You Can Own This Former ICBM Silo in the Arizona Desert

Kyle Mizokami
Photo credit: Luxe Realty/Zillow

From Popular Mechanics

  • A former Titan II missile complex is on sale for the low price of $395,000.
  • The complex was once home to a nine megaton thermonuclear warhead, the most powerful ever to grace America's nuclear arsenal.
  • The facility needs plumbing, water, and electricity.

If you’re looking for someplace different to live, and by that we mean really, really different, there’s really nothing quite like a former underground nuclear missile silo in the middle of the Arizona desert. A former Titan II missile complex, the complex is a fixer upper and ready to become one of the few homes that once stood ready to pummel America’s enemies with the destructive force of 9,000,000 tons of TNT.

The Titan II missile entered service with the U.S. Air Force in 1963. Titan II was an intercontinental ballistic missile, capable of being launched from the U.S. and striking targets across the Northern Hemisphere, particularly the Soviet Union and China. The Titan II carried a single W-53 thermonuclear warhead with the explosive power of 9 megatons, or 9,000,000 tons of TNT. By comparison, the Hiroshima bomb was a relatively paltry 16,000 tons of TNT.

Photo credit: BRENDAN SMIALOWSKI - Getty Images

Titan II was also the first U.S. missile that was based in missile silos. These silos were sprinkled across the U.S., and some were parked outside Tuscon, Arizona. One of these is now up for sale. The realtor, Realty Executives Tuscon Elite, posted a listing price of just $395,000.

The property consists of just over twelve acres protected by barbed wire fencing. A ladder descends down into the missile Launch Control Complex (LCC). This was where three Titan II crewmen, the Missile Combat Crew Commander, the Deputy Missile Combat Crew Commander, Ballistic Missile Analyst Technician, and the Missile Facilities Technician lived in shifts, adjacent to the missile itself. Total living space is likely several thousand square feet, and even more if you can figure out how to make the actual missile silo itself work for you.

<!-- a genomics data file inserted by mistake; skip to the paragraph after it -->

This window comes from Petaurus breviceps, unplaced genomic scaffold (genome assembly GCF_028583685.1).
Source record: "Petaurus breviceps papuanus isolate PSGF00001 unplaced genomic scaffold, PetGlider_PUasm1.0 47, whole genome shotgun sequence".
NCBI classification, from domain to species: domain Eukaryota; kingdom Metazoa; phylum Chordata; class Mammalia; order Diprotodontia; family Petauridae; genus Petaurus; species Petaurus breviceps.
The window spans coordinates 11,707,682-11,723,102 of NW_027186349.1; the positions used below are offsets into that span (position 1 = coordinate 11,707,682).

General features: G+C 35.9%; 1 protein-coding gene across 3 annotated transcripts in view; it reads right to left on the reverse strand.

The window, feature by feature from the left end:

Photo credit: Department of Defense

The LCC is stripped bare and exposed metal is in the process of rusting, but it looks relatively clean. There is no internal plumbing and the listing warns that it would need a septic system installed. The site apparently lacks electricity and water, but the listing advises the buyer can drill for well water. Area schools are not great, averaging only 4-5 out of 10, but there’s plenty of room in the complex to start your own school.

The property listing promises “quick access” to Tucson and a 20 minute travel time to get supplies. So, it’s remote but not too remote. Adding to the remoteness is the fact that you can barely see it from ground level, with the entire structure underground. If you’re looking for a home that won’t attract traveling salesmen, this place is for you.

Source: Zillow and Business Insider.

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